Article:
In March of 2017, if you are a Singapore SEO consultant, it would be apparent to you that Google has changed their algorithms again. Many websites were plummeting in the SERPs, leaving many scrambling to find out just what had happened. As is normal for Google, they were reluctant to tell people just what had happened. They were barely even willing to acknowledge that anything had happened at all. The changes, as secretive as they were, unofficially acquired the name “Fred” as somewhat of an in-joke.
According to SearchEngineJournal, it was casually named as such by Google webmaster analytics expert, Gary Illyes, who has a habit of naming anything without a name “Fred”. In naming the update without even acknowledging that it happened, “Fred” has also become synonymous with unofficial updates. Illyes has also said that every update from now on will be named Fred unless specifically stated otherwise.
“Fred” is a bit different from other algorithm updates in that it is not a single algorithm update, but rather a serious of updates aimed at targeting quality across the board. Google are constantly making small alterations and tweaks but they rarely get noticed, not with much significance anyway. Fred was noticed in March 2017, though, by rather a lot of people. With many people asking questions and Google being typically secretive over the details, it was up to others in the SEO community to find out who was most likely to be hit by Fred.
The quest for quality content is one that Google is never likely to give up. Just as soon as website owners try to use the system in their favour, Google chooses to remind us all that they are the ones in charge. Google’s product is all about giving their users useful and interesting content, and that is exactly what Fred appears to be all about. Too many marketers are still focusing on profit rather than the quality that they are providing to the user. Too many of Google’s users are finding websites that try to sell them something without giving them what they were really looking for. Fred is helping to ensure that Google can continue to offer a quality service.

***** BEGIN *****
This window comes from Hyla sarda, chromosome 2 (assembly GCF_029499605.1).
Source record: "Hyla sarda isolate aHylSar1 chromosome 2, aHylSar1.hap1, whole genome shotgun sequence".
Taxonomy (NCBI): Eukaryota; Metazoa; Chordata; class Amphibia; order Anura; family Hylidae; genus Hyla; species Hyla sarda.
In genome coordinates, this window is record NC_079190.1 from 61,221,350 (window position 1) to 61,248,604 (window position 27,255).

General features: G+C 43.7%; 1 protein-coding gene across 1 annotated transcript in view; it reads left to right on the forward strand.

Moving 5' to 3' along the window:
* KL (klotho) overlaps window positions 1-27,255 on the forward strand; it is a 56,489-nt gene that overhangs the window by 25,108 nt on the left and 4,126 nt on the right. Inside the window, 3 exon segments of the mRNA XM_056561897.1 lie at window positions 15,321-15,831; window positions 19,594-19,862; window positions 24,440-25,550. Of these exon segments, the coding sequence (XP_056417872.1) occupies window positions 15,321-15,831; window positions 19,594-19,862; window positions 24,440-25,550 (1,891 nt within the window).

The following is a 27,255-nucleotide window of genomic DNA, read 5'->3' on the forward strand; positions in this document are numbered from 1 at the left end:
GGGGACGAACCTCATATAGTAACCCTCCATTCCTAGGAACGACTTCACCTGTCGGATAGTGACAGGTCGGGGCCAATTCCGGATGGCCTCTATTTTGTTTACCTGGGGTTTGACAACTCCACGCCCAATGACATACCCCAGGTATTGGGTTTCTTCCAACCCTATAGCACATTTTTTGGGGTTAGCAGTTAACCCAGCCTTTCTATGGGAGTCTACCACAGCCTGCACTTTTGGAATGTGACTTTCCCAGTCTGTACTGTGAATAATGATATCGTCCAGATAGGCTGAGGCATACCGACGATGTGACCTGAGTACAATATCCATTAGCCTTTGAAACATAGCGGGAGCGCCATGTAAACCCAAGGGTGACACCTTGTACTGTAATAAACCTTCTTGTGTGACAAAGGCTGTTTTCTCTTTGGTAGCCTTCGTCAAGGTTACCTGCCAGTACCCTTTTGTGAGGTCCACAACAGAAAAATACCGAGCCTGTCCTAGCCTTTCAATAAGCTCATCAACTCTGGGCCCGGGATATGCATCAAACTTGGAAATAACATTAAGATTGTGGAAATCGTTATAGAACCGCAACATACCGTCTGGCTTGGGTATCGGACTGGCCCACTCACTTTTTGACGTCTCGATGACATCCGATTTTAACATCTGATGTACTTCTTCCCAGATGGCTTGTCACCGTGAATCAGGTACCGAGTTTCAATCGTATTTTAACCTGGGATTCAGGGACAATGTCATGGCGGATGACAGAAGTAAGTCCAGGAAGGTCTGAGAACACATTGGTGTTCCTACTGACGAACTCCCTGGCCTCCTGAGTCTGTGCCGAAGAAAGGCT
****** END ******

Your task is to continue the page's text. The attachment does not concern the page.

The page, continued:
Who did Fred Hit the Hardest?
Analyses have shown that those hit hardest by Fred were those that were employing aggressive monetisation tactics. This means lots of ads that detract from a positive user experience, bombarding users with opportunities to buy stuff rather than quality content. While monetisation in itself is not necessarily a problem for Google, doing so while sacrificing everything else is not. Not all owners monetising their sites were hit. Many were just fine. Those that were hit, however, tended to have a lower volume of quality content for visitors to use. Those that suffered also included frustrating pop-up ads that inhibited the user experience.
It appears that monetisation was not the only aspect targeted by Fred, though.
Poor Quality Backlinks